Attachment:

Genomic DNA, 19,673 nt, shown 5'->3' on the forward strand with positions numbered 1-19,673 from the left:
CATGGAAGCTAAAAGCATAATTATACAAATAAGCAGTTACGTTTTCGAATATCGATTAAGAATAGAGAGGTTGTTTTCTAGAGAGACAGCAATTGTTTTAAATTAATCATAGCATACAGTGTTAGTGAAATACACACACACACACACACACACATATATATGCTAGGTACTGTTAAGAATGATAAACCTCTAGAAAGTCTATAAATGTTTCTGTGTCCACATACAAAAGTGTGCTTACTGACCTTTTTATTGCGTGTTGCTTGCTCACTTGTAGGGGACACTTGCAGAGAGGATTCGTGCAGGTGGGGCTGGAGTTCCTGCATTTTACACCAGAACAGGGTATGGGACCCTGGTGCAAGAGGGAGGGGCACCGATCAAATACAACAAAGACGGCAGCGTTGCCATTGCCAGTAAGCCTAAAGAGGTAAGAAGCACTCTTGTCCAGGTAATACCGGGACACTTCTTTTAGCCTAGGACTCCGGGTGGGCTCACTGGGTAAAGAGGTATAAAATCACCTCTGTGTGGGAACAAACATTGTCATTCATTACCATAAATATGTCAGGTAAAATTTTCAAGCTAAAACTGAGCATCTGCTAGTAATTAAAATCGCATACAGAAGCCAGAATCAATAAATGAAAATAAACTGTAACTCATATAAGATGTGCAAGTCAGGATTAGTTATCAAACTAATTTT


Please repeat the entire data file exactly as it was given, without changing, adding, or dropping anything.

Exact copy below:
Genomic DNA, 19,673 nt, shown 5'->3' on the forward strand with positions numbered 1-19,673 from the left:
CATGGAAGCTAAAAGCATAATTATACAAATAAGCAGTTACGTTTTCGAATATCGATTAAGAATAGAGAGGTTGTTTTCTAGAGAGACAGCAATTGTTTTAAATTAATCATAGCATACAGTGTTAGTGAAATACACACACACACACACACACACATATATATGCTAGGTACTGTTAAGAATGATAAACCTCTAGAAAGTCTATAAATGTTTCTGTGTCCACATACAAAAGTGTGCTTACTGACCTTTTTATTGCGTGTTGCTTGCTCACTTGTAGGGGACACTTGCAGAGAGGATTCGTGCAGGTGGGGCTGGAGTTCCTGCATTTTACACCAGAACAGGGTATGGGACCCTGGTGCAAGAGGGAGGGGCACCGATCAAATACAACAAAGACGGCAGCGTTGCCATTGCCAGTAAGCCTAAAGAGGTAAGAAGCACTCTTGTCCAGGTAATACCGGGACACTTCTTTTAGCCTAGGACTCCGGGTGGGCTCACTGGGTAAAGAGGTATAAAATCACCTCTGTGTGGGAACAAACATTGTCATTCATTACCATAAATATGTCAGGTAAAATTTTCAAGCTAAAACTGAGCATCTGCTAGTAATTAAAATCGCATACAGAAGCCAGAATCAATAAATGAAAATAAACTGTAACTCATATAAGATGTGCAAGTCAGGATTAGTTATCAAACTAATTTT